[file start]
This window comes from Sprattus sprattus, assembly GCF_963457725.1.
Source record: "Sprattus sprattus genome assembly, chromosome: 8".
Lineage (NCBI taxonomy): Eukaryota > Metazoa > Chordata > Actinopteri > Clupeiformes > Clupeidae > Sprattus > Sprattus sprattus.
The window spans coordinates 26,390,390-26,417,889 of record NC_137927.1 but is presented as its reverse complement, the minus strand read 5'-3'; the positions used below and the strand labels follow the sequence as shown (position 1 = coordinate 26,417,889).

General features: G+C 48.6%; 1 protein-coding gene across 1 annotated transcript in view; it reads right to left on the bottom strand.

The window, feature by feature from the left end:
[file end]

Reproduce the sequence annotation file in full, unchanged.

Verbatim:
This window comes from Sprattus sprattus, assembly GCF_963457725.1.
Source record: "Sprattus sprattus genome assembly, chromosome: 8".
Lineage (NCBI taxonomy): Eukaryota > Metazoa > Chordata > Actinopteri > Clupeiformes > Clupeidae > Sprattus > Sprattus sprattus.
The window spans coordinates 26,390,390-26,417,889 of record NC_137927.1 but is presented as its reverse complement, the minus strand read 5'-3'; the positions used below and the strand labels follow the sequence as shown (position 1 = coordinate 26,417,889).

General features: G+C 48.6%; 1 protein-coding gene across 1 annotated transcript in view; it reads right to left on the bottom strand.

The window, feature by feature from the left end: